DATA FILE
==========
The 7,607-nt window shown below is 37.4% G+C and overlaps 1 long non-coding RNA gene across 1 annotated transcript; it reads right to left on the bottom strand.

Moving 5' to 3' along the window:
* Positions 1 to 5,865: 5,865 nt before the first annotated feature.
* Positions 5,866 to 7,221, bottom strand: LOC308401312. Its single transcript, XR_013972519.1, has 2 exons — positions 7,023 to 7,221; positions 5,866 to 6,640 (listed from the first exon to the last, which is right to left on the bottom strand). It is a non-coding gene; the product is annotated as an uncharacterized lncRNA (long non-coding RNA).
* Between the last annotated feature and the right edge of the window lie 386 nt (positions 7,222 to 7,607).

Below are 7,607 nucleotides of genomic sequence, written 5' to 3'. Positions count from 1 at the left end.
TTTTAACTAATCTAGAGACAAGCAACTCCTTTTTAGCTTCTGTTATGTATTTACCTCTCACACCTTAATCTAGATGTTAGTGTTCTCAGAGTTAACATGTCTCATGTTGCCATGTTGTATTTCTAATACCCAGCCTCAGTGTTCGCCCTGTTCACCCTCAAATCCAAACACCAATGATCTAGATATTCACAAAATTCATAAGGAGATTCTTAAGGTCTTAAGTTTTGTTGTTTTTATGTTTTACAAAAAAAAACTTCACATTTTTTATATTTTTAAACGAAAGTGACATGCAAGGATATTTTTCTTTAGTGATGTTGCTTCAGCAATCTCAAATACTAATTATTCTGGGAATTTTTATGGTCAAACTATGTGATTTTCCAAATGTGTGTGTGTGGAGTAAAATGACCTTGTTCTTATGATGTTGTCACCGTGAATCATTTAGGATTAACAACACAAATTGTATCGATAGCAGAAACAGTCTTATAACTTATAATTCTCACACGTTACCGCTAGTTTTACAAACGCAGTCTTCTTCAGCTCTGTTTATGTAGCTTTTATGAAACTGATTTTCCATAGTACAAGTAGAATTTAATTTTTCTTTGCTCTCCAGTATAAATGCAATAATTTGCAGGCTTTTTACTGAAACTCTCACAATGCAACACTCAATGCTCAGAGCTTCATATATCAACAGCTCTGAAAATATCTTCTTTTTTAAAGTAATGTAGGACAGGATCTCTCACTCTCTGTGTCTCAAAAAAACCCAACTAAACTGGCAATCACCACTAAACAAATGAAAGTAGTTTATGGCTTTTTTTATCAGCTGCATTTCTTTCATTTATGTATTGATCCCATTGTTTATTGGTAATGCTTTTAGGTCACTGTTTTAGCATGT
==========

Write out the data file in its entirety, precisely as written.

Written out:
The 7,607-nt window shown below is 37.4% G+C and overlaps 1 long non-coding RNA gene across 1 annotated transcript; it reads right to left on the bottom strand.

Moving 5' to 3' along the window:
* Positions 1 to 5,865: 5,865 nt before the first annotated feature.
* Positions 5,866 to 7,221, bottom strand: LOC308401312. Its single transcript, XR_013972519.1, has 2 exons — positions 7,023 to 7,221; positions 5,866 to 6,640 (listed from the first exon to the last, which is right to left on the bottom strand). It is a non-coding gene; the product is annotated as an uncharacterized lncRNA (long non-coding RNA).
* Between the last annotated feature and the right edge of the window lie 386 nt (positions 7,222 to 7,607).

Below are 7,607 nucleotides of genomic sequence, written 5' to 3'. Positions count from 1 at the left end.
TTTTAACTAATCTAGAGACAAGCAACTCCTTTTTAGCTTCTGTTATGTATTTACCTCTCACACCTTAATCTAGATGTTAGTGTTCTCAGAGTTAACATGTCTCATGTTGCCATGTTGTATTTCTAATACCCAGCCTCAGTGTTCGCCCTGTTCACCCTCAAATCCAAACACCAATGATCTAGATATTCACAAAATTCATAAGGAGATTCTTAAGGTCTTAAGTTTTGTTGTTTTTATGTTTTACAAAAAAAAACTTCACATTTTTTATATTTTTAAACGAAAGTGACATGCAAGGATATTTTTCTTTAGTGATGTTGCTTCAGCAATCTCAAATACTAATTATTCTGGGAATTTTTATGGTCAAACTATGTGATTTTCCAAATGTGTGTGTGTGGAGTAAAATGACCTTGTTCTTATGATGTTGTCACCGTGAATCATTTAGGATTAACAACACAAATTGTATCGATAGCAGAAACAGTCTTATAACTTATAATTCTCACACGTTACCGCTAGTTTTACAAACGCAGTCTTCTTCAGCTCTGTTTATGTAGCTTTTATGAAACTGATTTTCCATAGTACAAGTAGAATTTAATTTTTCTTTGCTCTCCAGTATAAATGCAATAATTTGCAGGCTTTTTACTGAAACTCTCACAATGCAACACTCAATGCTCAGAGCTTCATATATCAACAGCTCTGAAAATATCTTCTTTTTTAAAGTAATGTAGGACAGGATCTCTCACTCTCTGTGTCTCAAAAAAACCCAACTAAACTGGCAATCACCACTAAACAAATGAAAGTAGTTTATGGCTTTTTTTATCAGCTGCATTTCTTTCATTTATGTATTGATCCCATTGTTTATTGGTAATGCTTTTAGGTCACTGTTTTAGCATGT